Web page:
.horizontal {
  writing-mode: horizontal-tb;
  width: 10vb; /* Same as 10vh */
}

.vertical {
  writing-mode: vertical-lr;
  height: 10vb; /* Same as 10vw */
}

Viewport Unit Modifiers

So far we have covered the six main types of viewport units, but there are three distinct modifiers that you can add to the units to make them behave differently when your viewport can change sizes. For example, when you are on a mobile phone browsing the web you may notice that the URL bar will disappear when you scroll down. When this happens your viewport technically changes size since now the URL bar is no longer taking up part of your viewport. The current CSS units have no way to deal with this change in viewport size which is why these modifiers were added.

These modifiers are s, l, and d. In order to use a modifier you just need to place the modifier after the number and before the unit like 10svw. This gives us 4 total combinations for each of the 6 viewport units. vw, svw, lvw, and dvw.

So far everything we have covered in this article has used no modifier which is entirely valid. When you use no modifier on the unit, such as 10vw or 10vh, the browser will automatically default to using one of the 3 modifiers based on browser implementation.

s Modifier

The s modifier stands for Small and represents the smallest possible viewport. In our mobile phone example this would be the size of the viewport when the URL bar is shown. If you set an element to 100svh it would take up 100% of the height of the screen based on the size of the screen when the URL bar is shown. It does not matter if the URL bar is visible or not this unit will always base its size off what the viewport would be if the URL bar is showing.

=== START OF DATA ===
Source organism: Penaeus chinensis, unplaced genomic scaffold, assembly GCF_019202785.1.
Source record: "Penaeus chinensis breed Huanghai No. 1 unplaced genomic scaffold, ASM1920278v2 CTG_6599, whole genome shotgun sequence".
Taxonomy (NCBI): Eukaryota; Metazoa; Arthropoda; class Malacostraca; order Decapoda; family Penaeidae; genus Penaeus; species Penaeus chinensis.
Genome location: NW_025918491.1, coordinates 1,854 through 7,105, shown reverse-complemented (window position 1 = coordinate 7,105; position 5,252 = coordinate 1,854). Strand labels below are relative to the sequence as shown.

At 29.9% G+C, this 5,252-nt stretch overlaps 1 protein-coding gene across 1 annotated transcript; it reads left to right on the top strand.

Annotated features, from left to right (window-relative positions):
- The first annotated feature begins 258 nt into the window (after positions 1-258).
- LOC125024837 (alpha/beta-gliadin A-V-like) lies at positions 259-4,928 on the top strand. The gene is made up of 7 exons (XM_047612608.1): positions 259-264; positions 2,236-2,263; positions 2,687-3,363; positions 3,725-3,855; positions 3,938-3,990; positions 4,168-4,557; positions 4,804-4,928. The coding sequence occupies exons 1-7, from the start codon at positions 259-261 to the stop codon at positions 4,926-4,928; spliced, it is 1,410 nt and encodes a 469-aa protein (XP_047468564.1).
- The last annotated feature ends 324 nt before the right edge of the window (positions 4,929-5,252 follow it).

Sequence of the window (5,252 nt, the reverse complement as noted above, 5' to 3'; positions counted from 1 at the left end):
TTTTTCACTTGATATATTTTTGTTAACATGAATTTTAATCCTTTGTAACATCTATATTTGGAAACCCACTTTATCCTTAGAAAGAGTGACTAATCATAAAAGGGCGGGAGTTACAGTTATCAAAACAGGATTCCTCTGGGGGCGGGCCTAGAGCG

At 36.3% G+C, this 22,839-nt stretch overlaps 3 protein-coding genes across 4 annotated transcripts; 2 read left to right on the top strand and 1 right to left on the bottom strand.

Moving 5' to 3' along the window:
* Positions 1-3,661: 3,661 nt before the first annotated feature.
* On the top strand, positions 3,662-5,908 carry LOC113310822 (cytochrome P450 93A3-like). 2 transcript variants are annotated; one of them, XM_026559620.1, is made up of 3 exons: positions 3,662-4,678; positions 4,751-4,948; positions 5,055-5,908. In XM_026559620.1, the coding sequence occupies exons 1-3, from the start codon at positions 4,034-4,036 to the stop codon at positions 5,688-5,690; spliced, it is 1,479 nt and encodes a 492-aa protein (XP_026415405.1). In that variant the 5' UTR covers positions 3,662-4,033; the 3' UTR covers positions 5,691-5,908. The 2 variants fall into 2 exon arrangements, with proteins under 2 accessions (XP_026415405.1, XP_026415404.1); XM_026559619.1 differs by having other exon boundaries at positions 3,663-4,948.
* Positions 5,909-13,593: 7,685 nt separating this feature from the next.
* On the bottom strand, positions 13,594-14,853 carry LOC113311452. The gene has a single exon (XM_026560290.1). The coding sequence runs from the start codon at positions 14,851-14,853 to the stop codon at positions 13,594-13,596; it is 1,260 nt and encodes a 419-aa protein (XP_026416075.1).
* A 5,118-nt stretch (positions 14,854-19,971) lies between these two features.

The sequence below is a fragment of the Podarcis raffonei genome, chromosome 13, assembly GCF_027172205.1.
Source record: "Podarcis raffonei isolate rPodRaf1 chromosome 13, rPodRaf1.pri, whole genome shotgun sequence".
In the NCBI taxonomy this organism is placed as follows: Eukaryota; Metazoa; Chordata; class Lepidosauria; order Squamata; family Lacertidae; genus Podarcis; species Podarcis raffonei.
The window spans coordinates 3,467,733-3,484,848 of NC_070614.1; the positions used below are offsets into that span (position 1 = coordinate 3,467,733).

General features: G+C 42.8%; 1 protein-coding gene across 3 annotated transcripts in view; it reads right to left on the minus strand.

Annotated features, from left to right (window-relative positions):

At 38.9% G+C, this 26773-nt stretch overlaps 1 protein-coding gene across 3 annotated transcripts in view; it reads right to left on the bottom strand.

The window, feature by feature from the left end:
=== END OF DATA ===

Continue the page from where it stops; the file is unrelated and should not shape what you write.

l Modifier

The l modifier stands for Large and represents the largest possible viewport. This is pretty much the opposite of the s modifier. In our mobile phone example this would be the size of the viewport when the URL bar is NOT shown. If you set an element to 100lvh it would take up 100% of the height of the screen based on the size of the screen when the URL bar is NOT shown. It does not matter if the URL bar is visible or not this unit will always base its size off what the viewport would be if the URL bar is NOT showing which means if you set an element to 100lvh and the URL bar is showing it will technically be larger than the screen.

d Modifier

The d modifier stands for Dynamic and represents the current viewport size. This is like a combination of the s and l modifier. In our mobile phone example this would always be the size of the current viewport no matter if the URL bar is showing or not. If our URL bar is showing then the d modifier is the same size as the s modifier, while if the URL bar is NOT showing the d modifier is the same size as the l modifier.

During the transition between the URL bar being shown and hidden this unit will scale in size dynamically so it will always fill all available space. This is great if you need to guarantee an element is always sized based on the viewport, but can be taxing since it will cause a lot of repaints as the size constantly changes.

Browser Support

With every cool CSS feature you always have to consider browser support, and unfortunately the browser support for these new viewport units is not great. Currently, these new units have 15.2% support, and are really only supported in Safari and Firefox. The reason for this lack of support is the fact that this proposal is still in the working draft stage which means it is very early on in its lifespan and quite a ways from being official CSS.

Conclusion

While 24 units may sounds like a lot it is really just six units with three modifiers that are all relatively simple. These simple combinations, though, give us great power in constructing the perfect CSS layout.